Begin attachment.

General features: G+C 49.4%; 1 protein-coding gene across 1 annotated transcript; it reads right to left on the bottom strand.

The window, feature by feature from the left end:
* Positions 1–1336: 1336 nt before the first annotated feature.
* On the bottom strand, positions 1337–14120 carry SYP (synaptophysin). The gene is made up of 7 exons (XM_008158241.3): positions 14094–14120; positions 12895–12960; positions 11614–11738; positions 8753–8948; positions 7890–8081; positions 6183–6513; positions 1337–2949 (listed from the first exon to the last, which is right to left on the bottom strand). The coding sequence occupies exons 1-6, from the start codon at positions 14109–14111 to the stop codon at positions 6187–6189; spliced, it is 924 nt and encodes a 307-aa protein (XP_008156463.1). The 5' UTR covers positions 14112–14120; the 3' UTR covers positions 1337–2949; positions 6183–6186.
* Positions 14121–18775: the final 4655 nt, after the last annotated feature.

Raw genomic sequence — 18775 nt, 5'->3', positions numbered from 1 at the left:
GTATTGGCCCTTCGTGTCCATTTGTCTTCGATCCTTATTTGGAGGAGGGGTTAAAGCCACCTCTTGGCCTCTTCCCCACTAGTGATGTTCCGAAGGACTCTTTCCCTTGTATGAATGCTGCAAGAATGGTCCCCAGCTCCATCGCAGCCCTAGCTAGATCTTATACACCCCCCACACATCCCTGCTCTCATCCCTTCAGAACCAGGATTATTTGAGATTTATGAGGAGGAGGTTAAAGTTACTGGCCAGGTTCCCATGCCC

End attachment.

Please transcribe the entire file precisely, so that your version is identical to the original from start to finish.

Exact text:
General features: G+C 49.4%; 1 protein-coding gene across 1 annotated transcript; it reads right to left on the bottom strand.

The window, feature by feature from the left end:
* Positions 1–1336: 1336 nt before the first annotated feature.
* On the bottom strand, positions 1337–14120 carry SYP (synaptophysin). The gene is made up of 7 exons (XM_008158241.3): positions 14094–14120; positions 12895–12960; positions 11614–11738; positions 8753–8948; positions 7890–8081; positions 6183–6513; positions 1337–2949 (listed from the first exon to the last, which is right to left on the bottom strand). The coding sequence occupies exons 1-6, from the start codon at positions 14109–14111 to the stop codon at positions 6187–6189; spliced, it is 924 nt and encodes a 307-aa protein (XP_008156463.1). The 5' UTR covers positions 14112–14120; the 3' UTR covers positions 1337–2949; positions 6183–6186.
* Positions 14121–18775: the final 4655 nt, after the last annotated feature.

Raw genomic sequence — 18775 nt, 5'->3', positions numbered from 1 at the left:
GTATTGGCCCTTCGTGTCCATTTGTCTTCGATCCTTATTTGGAGGAGGGGTTAAAGCCACCTCTTGGCCTCTTCCCCACTAGTGATGTTCCGAAGGACTCTTTCCCTTGTATGAATGCTGCAAGAATGGTCCCCAGCTCCATCGCAGCCCTAGCTAGATCTTATACACCCCCCACACATCCCTGCTCTCATCCCTTCAGAACCAGGATTATTTGAGATTTATGAGGAGGAGGTTAAAGTTACTGGCCAGGTTCCCATGCCC